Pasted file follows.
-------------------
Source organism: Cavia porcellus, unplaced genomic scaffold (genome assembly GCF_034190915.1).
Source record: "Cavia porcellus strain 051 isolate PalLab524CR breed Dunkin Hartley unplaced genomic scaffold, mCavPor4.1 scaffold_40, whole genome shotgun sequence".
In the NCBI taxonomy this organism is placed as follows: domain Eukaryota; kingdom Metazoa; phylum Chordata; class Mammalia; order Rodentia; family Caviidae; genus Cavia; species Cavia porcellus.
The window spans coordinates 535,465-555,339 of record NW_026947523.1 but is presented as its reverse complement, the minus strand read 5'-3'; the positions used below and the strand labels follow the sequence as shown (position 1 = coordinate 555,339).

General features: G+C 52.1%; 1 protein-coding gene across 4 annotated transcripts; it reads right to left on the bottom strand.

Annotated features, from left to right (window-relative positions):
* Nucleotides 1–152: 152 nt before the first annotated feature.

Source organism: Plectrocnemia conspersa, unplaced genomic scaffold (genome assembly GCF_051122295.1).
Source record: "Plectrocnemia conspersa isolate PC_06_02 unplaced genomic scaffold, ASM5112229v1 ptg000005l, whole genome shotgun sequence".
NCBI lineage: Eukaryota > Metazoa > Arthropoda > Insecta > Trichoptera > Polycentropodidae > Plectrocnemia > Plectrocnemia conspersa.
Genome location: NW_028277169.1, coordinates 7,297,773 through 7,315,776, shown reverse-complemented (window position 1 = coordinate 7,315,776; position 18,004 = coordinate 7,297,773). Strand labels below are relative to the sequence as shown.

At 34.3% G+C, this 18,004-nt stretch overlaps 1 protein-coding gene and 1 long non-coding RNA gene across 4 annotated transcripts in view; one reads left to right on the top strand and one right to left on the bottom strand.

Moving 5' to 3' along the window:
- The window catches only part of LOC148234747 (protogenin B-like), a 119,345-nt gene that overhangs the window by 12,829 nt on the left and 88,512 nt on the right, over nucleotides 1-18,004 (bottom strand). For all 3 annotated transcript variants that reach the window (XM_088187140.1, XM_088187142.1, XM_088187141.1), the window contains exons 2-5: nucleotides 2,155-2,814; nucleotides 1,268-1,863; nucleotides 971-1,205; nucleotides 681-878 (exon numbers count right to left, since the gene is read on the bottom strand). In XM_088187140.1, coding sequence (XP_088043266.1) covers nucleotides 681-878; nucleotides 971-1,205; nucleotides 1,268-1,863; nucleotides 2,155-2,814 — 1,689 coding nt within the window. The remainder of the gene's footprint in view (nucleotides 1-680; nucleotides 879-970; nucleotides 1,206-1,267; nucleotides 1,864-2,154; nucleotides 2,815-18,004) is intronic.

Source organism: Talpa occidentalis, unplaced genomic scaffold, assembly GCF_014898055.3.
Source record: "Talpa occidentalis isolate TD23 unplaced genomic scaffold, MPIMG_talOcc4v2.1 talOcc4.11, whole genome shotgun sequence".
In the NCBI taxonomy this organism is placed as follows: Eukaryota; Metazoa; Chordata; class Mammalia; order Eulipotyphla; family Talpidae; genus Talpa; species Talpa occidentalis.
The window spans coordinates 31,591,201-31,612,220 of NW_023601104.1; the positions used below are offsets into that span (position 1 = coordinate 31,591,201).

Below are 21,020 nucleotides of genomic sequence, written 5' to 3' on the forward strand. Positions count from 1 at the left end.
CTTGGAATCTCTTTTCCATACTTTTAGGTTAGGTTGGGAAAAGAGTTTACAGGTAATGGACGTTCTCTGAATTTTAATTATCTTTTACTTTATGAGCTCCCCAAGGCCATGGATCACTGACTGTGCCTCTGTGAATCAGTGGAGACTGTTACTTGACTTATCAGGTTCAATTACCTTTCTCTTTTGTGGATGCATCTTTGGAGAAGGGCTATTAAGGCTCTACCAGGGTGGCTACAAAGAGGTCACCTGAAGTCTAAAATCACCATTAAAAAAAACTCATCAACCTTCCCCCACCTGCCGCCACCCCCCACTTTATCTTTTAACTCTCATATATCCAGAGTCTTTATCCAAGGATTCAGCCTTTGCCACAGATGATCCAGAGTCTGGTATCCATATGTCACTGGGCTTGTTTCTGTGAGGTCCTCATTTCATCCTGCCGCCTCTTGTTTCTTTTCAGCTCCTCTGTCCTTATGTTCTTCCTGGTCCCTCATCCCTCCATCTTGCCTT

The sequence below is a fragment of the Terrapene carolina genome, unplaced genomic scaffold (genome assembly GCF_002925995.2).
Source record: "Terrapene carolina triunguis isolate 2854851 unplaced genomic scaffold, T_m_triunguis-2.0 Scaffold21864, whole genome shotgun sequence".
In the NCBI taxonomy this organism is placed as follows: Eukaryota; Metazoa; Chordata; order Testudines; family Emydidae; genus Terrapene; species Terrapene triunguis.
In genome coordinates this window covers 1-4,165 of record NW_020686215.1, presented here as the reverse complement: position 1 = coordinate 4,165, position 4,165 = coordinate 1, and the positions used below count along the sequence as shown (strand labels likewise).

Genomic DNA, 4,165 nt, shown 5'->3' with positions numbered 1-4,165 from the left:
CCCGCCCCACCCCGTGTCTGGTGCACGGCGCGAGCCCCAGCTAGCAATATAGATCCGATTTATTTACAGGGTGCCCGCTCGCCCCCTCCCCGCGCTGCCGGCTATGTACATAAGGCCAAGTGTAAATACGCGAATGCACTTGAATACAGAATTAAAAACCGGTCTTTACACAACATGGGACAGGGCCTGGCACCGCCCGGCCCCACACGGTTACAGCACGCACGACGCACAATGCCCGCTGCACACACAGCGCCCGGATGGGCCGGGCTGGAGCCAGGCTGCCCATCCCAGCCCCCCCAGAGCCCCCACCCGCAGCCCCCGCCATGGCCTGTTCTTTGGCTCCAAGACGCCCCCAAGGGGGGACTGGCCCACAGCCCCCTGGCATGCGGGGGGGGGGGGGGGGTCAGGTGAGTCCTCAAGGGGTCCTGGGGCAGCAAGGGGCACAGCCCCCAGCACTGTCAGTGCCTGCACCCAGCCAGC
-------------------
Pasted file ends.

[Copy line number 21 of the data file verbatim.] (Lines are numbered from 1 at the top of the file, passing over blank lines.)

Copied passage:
The sequence below is a fragment of the Terrapene carolina genome, unplaced genomic scaffold (genome assembly GCF_002925995.2).